whole body into the punch or kick. If you watch karatekas fight, you'll see that they often pivot their torso and shift their
weight from one leg to the other when they throw a punch. In this way, the energy of their moving body goes into each hit
along with the energy of the arm muscles. Karatekas also practice hitting with great speed, as this increases the force of
each blow. One of the most important elements in karate is following through on punches and kicks. When
you hit something, say a piece of board, your natural instinct is to slow down your swing just before impact; you hesitate
because you don't want to hurt your hand. Karatekas deprogram this hesitation instinct; they visualize pushing their fist
to some point past their target (the other side of the board, for example). To maximize the force of each movement, it's essential
that the karateka follows through. Before each attack, karatekas take a deep breath. As they release the punch or kick, they
let this breath out. This helps them focus on each movement. To protect against
attacks, karatekas take on particular fighting stances. Generally, karatekas stand with one leg in front of them and one leg
behind them. This effectively shields the front of the body from attack, and gives the karateka better balance. Karatekas
hold themselves with their center of gravity relatively low to the ground, so it is more difficult for an opponent to knock
In a karate competition, both karatekas concentrate
on guarding themselves against attack while waiting for an opening in their opponent's defenses. Often, a karateka can land
a successful hit immediately after deflecting the opponent's attack, as this is when the opponent is most vulnerable. A lot
of karate is based on paying attention to what's going on around you, so you can recognize an opportunity when it arises.
by.... " Nobody's Master " sent Via E-mail
What are The Martial Arts
By Michael Lowe-Shodan
The Martial Arts are known to many as a joke around, a funny
thing, no matter what the style. If someone were to say, that he was to have any knowlege of any art, he could be taunted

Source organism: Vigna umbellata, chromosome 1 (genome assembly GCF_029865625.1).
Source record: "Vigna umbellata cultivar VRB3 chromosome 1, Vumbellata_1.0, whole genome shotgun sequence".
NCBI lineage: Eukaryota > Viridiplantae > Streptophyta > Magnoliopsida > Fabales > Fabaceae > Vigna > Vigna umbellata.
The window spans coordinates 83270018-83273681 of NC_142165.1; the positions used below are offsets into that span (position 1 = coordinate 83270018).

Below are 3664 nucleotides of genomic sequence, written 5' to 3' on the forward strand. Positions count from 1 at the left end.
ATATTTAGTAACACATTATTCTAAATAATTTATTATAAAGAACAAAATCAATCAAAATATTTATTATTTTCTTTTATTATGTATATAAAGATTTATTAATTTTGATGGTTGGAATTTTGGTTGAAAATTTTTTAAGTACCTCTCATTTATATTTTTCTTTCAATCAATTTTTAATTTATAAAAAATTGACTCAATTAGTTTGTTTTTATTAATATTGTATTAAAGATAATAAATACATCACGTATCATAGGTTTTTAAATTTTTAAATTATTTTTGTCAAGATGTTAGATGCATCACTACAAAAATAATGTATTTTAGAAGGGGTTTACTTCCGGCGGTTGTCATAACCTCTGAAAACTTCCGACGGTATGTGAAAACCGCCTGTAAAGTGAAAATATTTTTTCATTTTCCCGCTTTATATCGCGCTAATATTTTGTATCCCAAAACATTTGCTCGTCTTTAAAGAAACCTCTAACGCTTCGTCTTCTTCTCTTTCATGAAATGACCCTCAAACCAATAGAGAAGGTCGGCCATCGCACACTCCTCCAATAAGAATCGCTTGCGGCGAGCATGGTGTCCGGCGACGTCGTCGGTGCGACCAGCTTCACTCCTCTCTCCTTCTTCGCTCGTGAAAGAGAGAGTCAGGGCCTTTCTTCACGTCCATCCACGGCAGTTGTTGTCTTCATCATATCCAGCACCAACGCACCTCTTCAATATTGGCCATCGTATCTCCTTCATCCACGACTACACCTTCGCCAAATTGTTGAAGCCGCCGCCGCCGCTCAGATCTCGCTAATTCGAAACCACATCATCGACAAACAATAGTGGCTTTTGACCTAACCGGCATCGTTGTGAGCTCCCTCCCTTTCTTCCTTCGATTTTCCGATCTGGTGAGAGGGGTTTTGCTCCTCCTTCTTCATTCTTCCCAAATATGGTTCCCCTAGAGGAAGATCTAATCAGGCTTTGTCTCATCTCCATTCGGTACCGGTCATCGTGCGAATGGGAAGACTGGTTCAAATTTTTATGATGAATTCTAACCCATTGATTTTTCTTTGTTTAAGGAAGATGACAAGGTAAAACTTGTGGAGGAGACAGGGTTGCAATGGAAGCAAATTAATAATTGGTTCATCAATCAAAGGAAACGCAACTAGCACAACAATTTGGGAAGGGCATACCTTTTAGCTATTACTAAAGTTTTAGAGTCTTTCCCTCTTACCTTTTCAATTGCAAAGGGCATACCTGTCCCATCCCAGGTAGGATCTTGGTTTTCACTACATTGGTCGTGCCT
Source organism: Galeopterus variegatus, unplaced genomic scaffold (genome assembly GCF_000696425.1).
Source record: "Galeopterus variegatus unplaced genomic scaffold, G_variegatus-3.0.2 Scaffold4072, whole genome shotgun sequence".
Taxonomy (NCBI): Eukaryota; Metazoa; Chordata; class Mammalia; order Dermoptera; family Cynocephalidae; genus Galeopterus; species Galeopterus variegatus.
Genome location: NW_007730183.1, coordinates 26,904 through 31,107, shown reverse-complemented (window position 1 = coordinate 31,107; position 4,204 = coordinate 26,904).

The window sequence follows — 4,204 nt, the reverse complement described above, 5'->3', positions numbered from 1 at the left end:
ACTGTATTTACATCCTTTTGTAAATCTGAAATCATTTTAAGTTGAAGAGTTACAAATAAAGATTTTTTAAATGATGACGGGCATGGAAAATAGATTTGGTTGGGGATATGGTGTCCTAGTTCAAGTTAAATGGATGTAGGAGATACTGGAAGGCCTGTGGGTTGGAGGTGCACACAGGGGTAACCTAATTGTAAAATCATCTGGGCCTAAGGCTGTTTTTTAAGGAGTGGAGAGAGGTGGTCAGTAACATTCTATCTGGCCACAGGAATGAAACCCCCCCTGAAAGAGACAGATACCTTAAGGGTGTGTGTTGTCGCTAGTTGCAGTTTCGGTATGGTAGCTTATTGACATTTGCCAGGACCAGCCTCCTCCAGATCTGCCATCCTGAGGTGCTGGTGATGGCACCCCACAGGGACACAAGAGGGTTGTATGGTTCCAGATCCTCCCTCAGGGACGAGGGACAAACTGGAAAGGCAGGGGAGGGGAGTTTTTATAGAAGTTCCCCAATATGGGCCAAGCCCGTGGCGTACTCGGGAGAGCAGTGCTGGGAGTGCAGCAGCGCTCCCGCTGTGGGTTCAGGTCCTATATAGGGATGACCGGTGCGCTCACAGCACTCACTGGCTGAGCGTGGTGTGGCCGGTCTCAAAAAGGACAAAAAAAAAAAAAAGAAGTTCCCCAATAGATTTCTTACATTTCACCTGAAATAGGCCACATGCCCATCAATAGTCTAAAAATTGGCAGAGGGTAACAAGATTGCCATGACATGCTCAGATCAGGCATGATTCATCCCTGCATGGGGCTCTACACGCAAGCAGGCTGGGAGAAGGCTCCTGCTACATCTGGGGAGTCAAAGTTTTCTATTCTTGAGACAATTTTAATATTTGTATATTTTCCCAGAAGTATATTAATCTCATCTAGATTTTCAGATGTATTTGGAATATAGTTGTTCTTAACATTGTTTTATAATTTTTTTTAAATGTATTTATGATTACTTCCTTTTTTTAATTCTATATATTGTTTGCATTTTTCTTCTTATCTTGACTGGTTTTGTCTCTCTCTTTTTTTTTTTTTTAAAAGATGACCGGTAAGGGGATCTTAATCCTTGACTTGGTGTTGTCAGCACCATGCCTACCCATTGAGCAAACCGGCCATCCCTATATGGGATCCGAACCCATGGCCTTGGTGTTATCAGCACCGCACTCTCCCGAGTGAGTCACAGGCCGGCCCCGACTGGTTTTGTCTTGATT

by people, who don't take it seriously. They may try to antagonize a person training in the arts, by waving fists, or calling
names. Saying they want to fight you, that they could take the trainee on, to prove that they are better than the person training.
They may say that The Arts are a fools idea of defense, and that braun will overcome all in the end.
The people who believe the arts are a joke are wrong. They
may think what they want, for nobody is stopping them, it is a free country after all. The Martial Arts are both a mental
and physical training for the person studying. The mental training would be to not attack back over verbal assaults, or waving
of fists, or insults to your style, or family or belief, or race.
The arts should train one to be that strong, that mentally
strong to say to ones self, they are words, not fists, they can not harm me in any way, if I choose not to listen.
In the case of most cruel insults, the Arts hopefully
have trained a person to walk away. To walk, rather than fight. The arts train phisyically so, if you were to ever need to
use your art, in the most dire of situations, when there would be no other escape, you could. But, you should never go to
the extremities of dealing with death. "Mame rather than kill" is a line from a famous saying, meaning, if all other ways
are gone to escape, and you have no choice to use your art to protect your family, friends, or self, you would not try to
sink to the level of your attacker. You would not go as low as to threaten another life. That is how I
look at things now, how I deal with them. I have only used my art once, but once is quite enough, let me tell you.
Bruce Lee was perhaps the greatest Martial-Artist ever. He
was born in San Francisco, California on Nov. 27th, 1940. A few months after his birth, Bruce and his family move back to
Hong Kong. Bruce starred many films as a child. His first starring role was actually when he was six years old! It was
a role in a film titled "Little Orphan Sam".
At the age of 12, Mr. Lee begins taking Martial instruction
from the legendary Sifu Yap-Man, a master of Wing-Chun gung-fu. During the next few years, when he was not practicing his
art, he could be found in the movie studios with his father. At the age of 18, due to the numerous streetfights he was involved
in, Bruce alone was forced to move back to his place of birth, San Francisco. Bruce arrives with $100 dollars,
given to him by his parents.
While attending the University of Washington, he majors in
Philosophy. It is here he meets his future wife, Linda. He lives with an old friend of his father's, while working at the
Ruby Chow Restaurant, in exchange for room and board.
Unable to finance his education, he begins giving Martial
Arts lessons to various students at the University. Bruce attends a Martial Arts tournament in Oklahoma, where he is "discovered".
He is invited for a screen test for an untitled pilot, which is scrapped shortly before production. Fourtunately, he is chosen
for for the role of "kato" in the television series, "The Green Hornet". The show only lasts for one season, but does lead
to roles in other shows, "Longstreet" and "Here Come the Brides" being two of them. He also gets a small role in the film
"Marlowe". Sometime after the film "Marlowe" is made, Bruce marries Linda. Months later, he opens his first "Jun-Fan Institute",
where he continues to share his knowledge of Martial Arts. Word spreads that Bruce Lee is teaching the "sacred"
Martial Arts to foreigners. Bruce is "warned" by various other instructors of his "violation of the sacred law". According